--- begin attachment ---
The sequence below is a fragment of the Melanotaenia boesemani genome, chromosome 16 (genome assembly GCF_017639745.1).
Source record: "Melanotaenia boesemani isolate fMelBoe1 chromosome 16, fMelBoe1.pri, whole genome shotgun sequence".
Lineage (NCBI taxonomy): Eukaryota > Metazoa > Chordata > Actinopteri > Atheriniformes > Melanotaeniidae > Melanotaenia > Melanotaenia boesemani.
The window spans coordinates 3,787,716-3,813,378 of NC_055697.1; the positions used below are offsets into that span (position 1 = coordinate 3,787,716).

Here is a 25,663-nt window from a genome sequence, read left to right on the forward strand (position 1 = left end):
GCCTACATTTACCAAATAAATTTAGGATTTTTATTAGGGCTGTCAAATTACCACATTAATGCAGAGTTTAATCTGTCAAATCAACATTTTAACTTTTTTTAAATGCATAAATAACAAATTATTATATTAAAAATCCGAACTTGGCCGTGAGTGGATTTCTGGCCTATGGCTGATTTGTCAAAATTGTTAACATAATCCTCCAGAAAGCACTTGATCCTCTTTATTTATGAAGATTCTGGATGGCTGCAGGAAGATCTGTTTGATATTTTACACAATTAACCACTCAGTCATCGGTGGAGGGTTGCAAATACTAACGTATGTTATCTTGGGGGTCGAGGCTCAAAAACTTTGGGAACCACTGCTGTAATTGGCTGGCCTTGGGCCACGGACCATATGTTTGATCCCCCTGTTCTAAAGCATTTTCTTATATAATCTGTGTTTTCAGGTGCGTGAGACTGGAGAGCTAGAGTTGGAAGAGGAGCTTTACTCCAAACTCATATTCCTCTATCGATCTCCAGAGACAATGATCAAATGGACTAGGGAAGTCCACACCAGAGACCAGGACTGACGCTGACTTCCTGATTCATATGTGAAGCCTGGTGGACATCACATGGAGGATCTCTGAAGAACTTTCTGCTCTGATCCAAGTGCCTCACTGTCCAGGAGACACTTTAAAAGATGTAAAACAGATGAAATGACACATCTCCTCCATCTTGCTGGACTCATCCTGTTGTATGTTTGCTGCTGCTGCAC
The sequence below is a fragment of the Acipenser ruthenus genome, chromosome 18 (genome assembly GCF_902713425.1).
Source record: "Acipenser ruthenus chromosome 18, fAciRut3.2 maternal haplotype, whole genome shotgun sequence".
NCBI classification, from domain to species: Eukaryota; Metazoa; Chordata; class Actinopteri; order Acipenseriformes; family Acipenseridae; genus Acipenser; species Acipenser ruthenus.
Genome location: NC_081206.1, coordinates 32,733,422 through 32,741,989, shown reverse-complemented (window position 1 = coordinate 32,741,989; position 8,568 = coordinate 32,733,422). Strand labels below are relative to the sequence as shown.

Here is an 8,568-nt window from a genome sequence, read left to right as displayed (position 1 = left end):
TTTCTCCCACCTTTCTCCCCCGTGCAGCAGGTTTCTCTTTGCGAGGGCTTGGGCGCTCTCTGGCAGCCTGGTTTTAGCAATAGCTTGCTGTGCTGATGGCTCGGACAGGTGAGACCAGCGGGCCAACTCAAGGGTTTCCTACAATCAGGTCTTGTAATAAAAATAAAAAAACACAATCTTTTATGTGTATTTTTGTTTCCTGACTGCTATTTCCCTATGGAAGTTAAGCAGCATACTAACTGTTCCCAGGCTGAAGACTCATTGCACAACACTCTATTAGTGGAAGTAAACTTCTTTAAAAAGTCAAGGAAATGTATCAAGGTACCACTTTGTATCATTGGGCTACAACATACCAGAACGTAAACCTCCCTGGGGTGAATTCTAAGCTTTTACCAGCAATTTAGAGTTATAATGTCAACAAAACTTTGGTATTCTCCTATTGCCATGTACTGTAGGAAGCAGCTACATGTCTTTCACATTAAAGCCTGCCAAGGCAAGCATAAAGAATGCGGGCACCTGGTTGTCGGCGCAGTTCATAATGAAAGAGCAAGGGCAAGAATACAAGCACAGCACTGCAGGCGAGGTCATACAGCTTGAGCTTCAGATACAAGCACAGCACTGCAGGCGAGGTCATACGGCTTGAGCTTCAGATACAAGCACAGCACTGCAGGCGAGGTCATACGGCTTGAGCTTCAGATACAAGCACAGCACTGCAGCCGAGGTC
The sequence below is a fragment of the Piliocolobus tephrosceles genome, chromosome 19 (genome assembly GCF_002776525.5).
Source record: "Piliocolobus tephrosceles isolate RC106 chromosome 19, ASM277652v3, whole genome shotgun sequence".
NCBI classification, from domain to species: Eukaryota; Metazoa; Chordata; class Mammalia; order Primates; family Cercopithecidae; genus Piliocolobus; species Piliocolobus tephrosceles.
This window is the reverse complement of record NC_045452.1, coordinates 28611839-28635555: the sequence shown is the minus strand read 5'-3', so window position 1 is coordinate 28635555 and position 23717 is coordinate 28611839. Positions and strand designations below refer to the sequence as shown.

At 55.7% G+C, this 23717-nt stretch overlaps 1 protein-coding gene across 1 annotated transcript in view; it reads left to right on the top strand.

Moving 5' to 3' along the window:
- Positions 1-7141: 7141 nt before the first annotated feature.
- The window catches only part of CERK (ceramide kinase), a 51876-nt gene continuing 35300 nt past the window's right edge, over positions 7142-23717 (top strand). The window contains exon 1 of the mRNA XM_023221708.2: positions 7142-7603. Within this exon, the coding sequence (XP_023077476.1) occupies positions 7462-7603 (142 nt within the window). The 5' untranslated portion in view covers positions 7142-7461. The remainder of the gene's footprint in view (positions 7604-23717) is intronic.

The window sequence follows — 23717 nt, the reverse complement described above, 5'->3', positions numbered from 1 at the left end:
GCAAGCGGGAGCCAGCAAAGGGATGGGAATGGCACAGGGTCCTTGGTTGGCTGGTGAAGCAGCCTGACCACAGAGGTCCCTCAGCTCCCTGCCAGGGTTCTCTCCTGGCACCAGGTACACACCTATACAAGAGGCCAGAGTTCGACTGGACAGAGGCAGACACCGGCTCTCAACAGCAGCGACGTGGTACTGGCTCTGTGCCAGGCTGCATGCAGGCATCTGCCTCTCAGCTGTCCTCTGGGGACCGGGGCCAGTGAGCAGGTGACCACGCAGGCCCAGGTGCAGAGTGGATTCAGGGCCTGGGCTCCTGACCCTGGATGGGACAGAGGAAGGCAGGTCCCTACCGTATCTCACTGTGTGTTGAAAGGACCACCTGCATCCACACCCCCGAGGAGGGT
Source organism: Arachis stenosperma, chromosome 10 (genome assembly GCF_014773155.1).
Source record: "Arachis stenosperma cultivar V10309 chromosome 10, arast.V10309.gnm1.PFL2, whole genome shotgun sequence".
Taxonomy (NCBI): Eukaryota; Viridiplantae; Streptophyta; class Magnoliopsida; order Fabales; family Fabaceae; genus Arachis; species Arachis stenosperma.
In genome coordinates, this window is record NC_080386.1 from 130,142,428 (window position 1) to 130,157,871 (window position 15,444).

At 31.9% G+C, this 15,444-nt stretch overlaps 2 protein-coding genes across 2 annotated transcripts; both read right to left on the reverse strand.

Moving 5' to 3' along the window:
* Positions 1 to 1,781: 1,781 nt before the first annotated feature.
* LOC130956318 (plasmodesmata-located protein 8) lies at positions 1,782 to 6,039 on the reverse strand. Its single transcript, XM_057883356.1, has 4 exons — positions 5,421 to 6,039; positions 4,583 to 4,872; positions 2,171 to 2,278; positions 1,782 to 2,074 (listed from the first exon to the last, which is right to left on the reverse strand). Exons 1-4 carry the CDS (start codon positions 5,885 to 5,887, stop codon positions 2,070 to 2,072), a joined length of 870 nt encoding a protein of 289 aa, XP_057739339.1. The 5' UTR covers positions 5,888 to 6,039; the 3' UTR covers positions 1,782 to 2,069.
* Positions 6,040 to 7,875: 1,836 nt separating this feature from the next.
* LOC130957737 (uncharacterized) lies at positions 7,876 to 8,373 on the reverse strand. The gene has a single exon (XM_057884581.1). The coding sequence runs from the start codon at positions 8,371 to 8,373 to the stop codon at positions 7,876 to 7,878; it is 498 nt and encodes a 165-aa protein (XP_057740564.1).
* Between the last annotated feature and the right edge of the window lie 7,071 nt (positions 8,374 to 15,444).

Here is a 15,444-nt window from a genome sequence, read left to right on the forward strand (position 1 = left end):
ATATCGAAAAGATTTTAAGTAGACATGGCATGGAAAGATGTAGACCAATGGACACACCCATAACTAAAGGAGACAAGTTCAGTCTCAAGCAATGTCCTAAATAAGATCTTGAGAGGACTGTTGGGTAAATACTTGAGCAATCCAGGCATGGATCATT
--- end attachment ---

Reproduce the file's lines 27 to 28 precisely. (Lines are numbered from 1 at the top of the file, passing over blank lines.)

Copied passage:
At 31.9% G+C, this 15,444-nt stretch overlaps 2 protein-coding genes across 2 annotated transcripts; both read right to left on the reverse strand.

Moving 5' to 3' along the window: